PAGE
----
JeanneDaddy

eleven years ago today, my daddy died. every year i vow – and i try, i really try – to celebrate his birth date more than his date of death, but every year when 12/2 rolls around, i grow quiet and tuck myself into a day of extreme self-care, remembrance, reflection, tears, and love.

oh how i long to rest my head on his shoulder, to feel his arm squeeze around me and his lips peck my forehead. how i do long to put my hand in his pudgy, dry hand and feel his fingers close solidly around mine. how i do long to hear him tell me “everything’s gonna’ be all right, doll.”

doll. he called me doll.

i can’t tell you how badly i want to ask him things like what he’d most like me to know about this stage of my life and what is he most proud of and what did he write on the chalkboard in that dream i had about him so many years ago. i want to hear him tell me about how he and his brother gene built that house for my great-grandmother and about the time he got snookered by those thunder road-esque boys and hid from the police car by going up on the racks at the service station. i want to hear him tell me about the time i was driving nails into his daddy’s floor and how when he heard the racket and tried to get me to stop, granddaddy said calmly (and firmly) “junior,” (daddy hated being called that) “jeanne’s in my room now, so you just go on back to your part of the house and leave us be.” i’d give anything – anything, i tell you – to hear him tell me just one more time about the day i was born. about how it was snowing, about how he called his daddy at dark: thirty to say “we’ve got us a little valentine.”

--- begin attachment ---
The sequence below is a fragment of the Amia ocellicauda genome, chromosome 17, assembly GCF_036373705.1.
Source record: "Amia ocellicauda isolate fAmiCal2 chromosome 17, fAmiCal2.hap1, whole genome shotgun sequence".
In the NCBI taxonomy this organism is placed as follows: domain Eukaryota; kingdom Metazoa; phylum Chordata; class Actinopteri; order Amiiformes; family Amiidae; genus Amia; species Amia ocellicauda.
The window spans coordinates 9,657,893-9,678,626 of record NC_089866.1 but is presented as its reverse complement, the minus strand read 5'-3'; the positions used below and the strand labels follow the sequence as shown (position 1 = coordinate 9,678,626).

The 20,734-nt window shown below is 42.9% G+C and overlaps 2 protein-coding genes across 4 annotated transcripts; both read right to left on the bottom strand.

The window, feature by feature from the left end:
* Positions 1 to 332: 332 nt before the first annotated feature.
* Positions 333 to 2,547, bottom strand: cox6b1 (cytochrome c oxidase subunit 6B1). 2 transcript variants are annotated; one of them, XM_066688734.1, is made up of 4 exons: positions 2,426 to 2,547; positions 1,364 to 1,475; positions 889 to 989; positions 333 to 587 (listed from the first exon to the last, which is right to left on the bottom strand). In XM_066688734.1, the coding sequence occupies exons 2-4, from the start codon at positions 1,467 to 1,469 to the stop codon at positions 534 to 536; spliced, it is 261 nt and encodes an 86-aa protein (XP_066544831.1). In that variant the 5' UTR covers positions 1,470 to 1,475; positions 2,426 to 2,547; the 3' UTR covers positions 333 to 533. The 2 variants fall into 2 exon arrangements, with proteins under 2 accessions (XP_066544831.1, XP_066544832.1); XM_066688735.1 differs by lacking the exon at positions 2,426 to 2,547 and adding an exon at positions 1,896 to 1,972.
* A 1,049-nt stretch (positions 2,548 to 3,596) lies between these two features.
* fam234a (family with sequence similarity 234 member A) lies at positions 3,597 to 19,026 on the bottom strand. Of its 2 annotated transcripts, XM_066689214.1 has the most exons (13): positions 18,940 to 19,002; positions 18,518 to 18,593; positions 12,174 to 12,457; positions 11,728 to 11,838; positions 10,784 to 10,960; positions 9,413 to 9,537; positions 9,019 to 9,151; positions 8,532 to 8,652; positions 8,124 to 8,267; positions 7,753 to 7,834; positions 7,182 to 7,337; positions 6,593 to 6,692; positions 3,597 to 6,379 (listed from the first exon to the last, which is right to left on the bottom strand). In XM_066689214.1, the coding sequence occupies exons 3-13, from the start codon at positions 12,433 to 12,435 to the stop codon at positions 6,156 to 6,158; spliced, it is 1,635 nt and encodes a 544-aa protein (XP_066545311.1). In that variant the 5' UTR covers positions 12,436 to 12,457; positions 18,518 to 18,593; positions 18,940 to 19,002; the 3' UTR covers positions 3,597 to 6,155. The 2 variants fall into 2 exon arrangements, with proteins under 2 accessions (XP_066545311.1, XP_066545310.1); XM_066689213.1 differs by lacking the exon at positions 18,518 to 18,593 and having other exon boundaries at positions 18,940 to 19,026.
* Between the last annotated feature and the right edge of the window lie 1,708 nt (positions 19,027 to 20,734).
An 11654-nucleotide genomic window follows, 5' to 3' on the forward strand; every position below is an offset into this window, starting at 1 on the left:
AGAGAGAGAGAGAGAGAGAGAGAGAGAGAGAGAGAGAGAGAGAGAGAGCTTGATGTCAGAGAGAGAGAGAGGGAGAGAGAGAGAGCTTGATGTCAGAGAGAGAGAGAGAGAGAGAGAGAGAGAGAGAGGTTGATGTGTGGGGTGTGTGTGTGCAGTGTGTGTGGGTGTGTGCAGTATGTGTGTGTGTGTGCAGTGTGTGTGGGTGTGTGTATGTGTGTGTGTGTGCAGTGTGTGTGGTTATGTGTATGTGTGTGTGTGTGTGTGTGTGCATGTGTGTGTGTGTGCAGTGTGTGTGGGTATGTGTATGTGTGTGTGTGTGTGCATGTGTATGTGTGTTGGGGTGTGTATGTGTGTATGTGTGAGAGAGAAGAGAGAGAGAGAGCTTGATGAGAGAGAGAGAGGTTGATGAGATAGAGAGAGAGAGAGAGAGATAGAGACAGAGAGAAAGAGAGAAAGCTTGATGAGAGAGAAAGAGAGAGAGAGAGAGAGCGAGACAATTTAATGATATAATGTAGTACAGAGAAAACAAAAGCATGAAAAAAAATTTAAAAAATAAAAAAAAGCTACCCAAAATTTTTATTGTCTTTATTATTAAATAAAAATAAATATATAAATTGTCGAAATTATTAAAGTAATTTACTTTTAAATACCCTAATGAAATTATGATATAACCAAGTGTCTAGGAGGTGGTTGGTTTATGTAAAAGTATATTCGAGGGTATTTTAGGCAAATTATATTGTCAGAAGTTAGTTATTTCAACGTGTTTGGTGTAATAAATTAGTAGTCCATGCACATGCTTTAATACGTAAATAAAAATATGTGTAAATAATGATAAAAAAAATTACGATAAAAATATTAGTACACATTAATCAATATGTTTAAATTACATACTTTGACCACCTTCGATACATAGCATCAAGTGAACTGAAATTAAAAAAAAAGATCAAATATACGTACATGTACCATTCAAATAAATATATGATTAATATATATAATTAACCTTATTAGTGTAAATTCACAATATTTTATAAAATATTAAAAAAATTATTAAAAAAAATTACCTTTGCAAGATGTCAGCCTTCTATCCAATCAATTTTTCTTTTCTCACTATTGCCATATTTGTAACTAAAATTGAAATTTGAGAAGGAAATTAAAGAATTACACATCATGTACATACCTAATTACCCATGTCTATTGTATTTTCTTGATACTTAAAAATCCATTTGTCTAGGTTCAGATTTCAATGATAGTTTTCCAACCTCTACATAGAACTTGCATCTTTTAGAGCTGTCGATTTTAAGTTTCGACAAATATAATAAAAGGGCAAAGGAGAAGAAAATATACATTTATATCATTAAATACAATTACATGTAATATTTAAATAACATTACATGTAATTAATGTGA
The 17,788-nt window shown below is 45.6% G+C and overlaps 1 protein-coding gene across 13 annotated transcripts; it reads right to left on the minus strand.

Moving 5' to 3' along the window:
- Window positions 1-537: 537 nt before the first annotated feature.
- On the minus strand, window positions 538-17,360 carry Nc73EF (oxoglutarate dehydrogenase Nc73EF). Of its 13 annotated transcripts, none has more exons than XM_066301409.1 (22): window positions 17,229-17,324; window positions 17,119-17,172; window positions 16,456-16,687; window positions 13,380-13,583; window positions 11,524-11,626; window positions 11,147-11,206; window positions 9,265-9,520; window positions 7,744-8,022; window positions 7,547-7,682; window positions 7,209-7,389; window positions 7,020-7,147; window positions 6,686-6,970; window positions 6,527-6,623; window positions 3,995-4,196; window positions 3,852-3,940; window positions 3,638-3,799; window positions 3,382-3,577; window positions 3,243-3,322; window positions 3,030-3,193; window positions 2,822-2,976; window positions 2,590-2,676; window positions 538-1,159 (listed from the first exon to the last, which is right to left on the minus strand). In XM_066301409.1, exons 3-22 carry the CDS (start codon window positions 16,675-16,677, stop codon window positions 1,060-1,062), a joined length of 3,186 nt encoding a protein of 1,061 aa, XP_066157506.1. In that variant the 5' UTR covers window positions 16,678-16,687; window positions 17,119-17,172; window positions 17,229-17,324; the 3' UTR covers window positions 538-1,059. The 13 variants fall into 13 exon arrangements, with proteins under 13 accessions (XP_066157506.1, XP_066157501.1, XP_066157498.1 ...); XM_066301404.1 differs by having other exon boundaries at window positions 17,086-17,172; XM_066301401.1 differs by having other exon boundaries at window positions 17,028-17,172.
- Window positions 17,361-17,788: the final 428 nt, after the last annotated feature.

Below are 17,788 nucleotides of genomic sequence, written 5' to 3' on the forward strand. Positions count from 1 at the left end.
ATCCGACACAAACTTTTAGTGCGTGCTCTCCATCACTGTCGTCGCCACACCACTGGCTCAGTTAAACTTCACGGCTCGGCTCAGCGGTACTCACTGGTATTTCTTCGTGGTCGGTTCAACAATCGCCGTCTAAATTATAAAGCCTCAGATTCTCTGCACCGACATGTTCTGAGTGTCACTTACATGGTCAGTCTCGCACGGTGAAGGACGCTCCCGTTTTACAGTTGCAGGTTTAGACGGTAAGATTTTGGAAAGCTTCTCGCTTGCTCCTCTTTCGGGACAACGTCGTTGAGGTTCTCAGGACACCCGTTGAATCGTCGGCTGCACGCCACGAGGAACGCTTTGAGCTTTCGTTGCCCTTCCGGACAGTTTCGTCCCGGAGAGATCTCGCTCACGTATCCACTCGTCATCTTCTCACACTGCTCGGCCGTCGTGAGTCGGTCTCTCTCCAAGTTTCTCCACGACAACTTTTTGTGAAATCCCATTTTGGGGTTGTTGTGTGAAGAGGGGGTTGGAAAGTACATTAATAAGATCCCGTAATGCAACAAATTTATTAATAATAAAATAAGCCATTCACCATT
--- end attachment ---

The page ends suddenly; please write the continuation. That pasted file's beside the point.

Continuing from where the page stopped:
do you have hand-me-down stories in your family? have you recorded them (and made backup copies)? if yes, fantastic. if not, what are you waiting for? go on now, scoot. you can thank me later.